Wrexham super-prison: 'Too big' and 'will not help Welsh prisoners'
Wrexham's super-prison will be too big and will not house that many prisoners from Wales, it has been claimed.
An article published by the Institute of Welsh Affairs (IWA) said potential benefits for Welsh prisoners should be treated with "scepticism".
Author Robert Jones said only a quarter of the 2,000 inmates might end up being from Wales.
The Ministry of Justice dismissed the claims and said it was replacing "older, inefficient" buildings.
On Friday the same author said the super-prison would not necessarily provide jobs for local people.
Mr Jones, a PhD student at the Wales Governance Centre, a research unit at Cardiff University, said the prison may not deliver the promised jobs and could damage the area's economy, as locals will have to compete for jobs with people from a much wider area.
The UK government chose Wrexham Industrial Estate as the location for the super-prison.
Plans have been submitted to Wrexham council and, if approved, the prison will be built near homes in Pentre Maelor, and will open by 2017.
Mr Jones is researching imprisonment and devolution in Wales, and has written a review which was published by the IWA as part of the independent think-tank's research project into devolution of policing and justice to Wales.
As part of his work Mr Jones also looked at the size of the prison, and prison policy and Welsh devolution.
He says statistics point to better performances in smaller prisons - with under 400 prisoners.
He also argues that prisoners from Wales might not benefit from the new development, as most of them will end up in prisons in England anyway.
"In reality, having eliminated a range of 'non-eligible' Welsh prisoners the proposed north Wales 'super' prison may in fact result in a situation whereby only 500 Welsh prisoners are in fact held there.
"This would help to create a situation whereby almost three quarters of the prison's population are in fact from England."
Mr Jones added that in view of "recent prison data" it appears that even when a prison has been set up to "recognise and respond to the needs of Welsh prisoners" - such as HMP Altcourse in Liverpool, or even existing prisons in Wales - it does not mean that Welsh prisoners are actually held there.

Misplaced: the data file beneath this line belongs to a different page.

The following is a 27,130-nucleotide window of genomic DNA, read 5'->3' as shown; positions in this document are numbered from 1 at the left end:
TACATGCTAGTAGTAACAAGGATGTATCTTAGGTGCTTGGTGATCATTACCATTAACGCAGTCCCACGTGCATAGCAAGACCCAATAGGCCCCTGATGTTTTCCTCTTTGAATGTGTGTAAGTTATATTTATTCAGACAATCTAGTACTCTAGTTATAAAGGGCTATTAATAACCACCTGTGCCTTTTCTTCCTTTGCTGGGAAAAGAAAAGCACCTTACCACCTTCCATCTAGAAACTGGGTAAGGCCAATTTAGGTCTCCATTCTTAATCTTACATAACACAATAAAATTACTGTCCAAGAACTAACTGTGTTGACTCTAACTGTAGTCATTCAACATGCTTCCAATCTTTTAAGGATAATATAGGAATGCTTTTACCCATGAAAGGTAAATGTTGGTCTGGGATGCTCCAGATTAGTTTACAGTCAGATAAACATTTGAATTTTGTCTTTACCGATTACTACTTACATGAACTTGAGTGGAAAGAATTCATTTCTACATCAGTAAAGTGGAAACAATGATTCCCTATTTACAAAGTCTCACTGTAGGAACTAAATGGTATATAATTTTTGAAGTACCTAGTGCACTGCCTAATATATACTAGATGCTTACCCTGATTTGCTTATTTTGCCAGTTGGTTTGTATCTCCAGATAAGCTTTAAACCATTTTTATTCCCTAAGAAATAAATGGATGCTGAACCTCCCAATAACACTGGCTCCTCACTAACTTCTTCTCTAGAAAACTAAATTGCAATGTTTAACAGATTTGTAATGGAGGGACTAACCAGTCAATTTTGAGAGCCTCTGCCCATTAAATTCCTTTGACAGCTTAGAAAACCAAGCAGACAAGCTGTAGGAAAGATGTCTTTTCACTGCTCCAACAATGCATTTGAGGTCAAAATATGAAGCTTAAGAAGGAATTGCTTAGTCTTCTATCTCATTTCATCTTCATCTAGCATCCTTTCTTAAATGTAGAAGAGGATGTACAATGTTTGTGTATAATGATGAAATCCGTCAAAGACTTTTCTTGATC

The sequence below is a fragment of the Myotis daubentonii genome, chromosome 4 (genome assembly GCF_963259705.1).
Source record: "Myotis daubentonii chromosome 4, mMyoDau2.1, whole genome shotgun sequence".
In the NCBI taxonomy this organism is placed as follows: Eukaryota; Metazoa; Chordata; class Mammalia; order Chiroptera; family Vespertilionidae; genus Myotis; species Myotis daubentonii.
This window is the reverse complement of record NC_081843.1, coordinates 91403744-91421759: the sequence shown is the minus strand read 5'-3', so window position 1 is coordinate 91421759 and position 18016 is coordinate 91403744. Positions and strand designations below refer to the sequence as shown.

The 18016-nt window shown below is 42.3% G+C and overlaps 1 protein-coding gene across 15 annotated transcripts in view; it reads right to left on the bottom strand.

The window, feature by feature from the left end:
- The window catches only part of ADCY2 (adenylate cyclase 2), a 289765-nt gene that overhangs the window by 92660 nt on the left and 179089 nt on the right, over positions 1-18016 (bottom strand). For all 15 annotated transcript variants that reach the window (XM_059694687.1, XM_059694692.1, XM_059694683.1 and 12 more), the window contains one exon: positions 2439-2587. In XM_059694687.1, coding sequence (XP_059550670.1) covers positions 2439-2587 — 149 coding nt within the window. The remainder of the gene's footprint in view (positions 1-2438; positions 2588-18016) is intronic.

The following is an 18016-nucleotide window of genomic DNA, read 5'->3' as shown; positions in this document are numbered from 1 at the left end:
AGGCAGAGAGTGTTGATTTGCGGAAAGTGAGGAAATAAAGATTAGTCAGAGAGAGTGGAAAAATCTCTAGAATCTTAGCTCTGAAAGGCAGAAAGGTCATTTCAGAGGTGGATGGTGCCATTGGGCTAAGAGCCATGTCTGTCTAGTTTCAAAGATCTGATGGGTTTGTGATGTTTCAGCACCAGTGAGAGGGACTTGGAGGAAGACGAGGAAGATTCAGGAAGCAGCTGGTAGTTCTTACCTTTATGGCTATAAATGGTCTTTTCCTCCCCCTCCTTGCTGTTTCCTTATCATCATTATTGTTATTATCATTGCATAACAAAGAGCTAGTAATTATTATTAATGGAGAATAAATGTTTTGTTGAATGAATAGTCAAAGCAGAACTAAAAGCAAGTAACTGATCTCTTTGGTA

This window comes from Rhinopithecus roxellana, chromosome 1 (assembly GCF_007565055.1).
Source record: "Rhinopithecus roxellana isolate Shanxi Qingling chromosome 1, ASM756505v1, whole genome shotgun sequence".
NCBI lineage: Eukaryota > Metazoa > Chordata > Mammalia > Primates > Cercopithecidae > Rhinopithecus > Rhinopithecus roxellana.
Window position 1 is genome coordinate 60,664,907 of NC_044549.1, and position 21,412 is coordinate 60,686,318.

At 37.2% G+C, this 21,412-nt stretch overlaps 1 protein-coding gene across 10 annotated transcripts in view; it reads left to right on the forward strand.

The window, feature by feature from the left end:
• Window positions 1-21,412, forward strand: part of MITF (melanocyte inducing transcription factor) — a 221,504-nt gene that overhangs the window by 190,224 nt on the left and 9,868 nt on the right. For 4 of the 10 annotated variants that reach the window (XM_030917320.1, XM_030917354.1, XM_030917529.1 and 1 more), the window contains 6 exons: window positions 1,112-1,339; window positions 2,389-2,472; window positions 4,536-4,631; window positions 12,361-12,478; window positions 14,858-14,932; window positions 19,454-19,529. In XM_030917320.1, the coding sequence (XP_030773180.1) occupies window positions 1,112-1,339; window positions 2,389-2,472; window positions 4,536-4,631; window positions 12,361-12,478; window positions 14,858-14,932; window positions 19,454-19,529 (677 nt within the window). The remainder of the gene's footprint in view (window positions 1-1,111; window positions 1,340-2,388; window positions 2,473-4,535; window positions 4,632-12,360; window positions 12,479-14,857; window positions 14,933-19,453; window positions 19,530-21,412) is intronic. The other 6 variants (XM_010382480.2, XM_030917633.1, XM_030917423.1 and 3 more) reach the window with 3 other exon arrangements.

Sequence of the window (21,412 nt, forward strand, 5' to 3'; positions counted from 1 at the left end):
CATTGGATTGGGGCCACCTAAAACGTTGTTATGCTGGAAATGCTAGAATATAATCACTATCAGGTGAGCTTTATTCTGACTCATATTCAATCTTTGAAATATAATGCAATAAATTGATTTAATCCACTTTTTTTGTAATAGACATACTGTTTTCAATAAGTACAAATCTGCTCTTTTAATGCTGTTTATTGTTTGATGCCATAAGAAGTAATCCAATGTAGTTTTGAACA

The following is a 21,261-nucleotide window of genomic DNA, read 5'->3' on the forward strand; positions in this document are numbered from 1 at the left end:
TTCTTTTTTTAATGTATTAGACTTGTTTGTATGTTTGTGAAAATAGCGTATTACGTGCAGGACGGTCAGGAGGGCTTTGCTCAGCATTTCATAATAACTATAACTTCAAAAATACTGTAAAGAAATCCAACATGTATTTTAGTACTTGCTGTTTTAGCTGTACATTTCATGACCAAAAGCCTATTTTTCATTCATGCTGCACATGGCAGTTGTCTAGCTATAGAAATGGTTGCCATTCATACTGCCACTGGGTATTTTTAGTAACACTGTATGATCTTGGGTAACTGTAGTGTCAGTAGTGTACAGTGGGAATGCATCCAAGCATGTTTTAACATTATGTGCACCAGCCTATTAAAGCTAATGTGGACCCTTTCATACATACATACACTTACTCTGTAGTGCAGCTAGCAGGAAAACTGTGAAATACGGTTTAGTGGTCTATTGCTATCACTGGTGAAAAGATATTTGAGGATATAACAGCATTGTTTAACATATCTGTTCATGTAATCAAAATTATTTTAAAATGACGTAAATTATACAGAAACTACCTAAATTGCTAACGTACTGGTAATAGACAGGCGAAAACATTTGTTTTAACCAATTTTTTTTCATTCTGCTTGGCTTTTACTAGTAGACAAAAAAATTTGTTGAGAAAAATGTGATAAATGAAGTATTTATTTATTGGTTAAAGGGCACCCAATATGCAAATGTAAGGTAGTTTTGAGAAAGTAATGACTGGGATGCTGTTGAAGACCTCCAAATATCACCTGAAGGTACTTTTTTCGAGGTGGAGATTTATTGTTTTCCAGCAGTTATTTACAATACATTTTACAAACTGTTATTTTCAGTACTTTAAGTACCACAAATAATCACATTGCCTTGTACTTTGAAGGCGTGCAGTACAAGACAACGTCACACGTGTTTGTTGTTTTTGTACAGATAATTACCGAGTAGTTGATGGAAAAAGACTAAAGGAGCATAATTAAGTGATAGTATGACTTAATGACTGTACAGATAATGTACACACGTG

"Any talk of potential benefits for Welsh prisoners should be treated with a great deal of scepticism," he said.
"The north Wales super-prison looks increasingly likely to stand as something which might merely come to represent another prison in Wales as opposed to something that was envisaged and designed in order to improve the situation of justice for Wales," he added.
On the prison and devolution Mr Jones said the Ministry of Justice has not only "ignored" the Welsh Affairs Committee recommendation for a 'medium-sized 500 places prison' but the location is also wrong, as the problems for Welsh prisoners and their families are felt most strongly by those from north west Wales.
"The Wrexham super-prison, with a capacity of 2,000 prisoners is not only four times this recommended size, but it being located in the least convenient place for north Wales as a whole."
The article also claims the new prison could be a way to stop the justice system being devolved.
In its evidence to the Silk Commission, the Welsh government said it wanted criminal justice powers in Wales.
Mr Jones adds: "In announcing north Wales as the location for the super-prison the UK Government has moved to safeguard the future maintenance of the England and Wales justice system, against the Welsh government's wish to have it devolved.
"Arguably, therefore, the UK government's £250m investment in the super-prison can be interpreted as a £250m investment in the maintenance of the single England and Wales jurisdiction."
In a statement released on Friday the Ministry of Justice said: "We refute these claims and remain in no doubt that the new prison in Wrexham will be a huge boost for the local economy.
"It is set to create up to 1,000 jobs and boost the regional economy by around £23m a year, providing millions of pounds worth of construction opportunities and great possibilities for local businesses.
"Across the country we are replacing older, inefficient accommodation with newer buildings that are cheaper to run.
"We will also hold prisoners close to their homes, which we know helps prevent reoffending."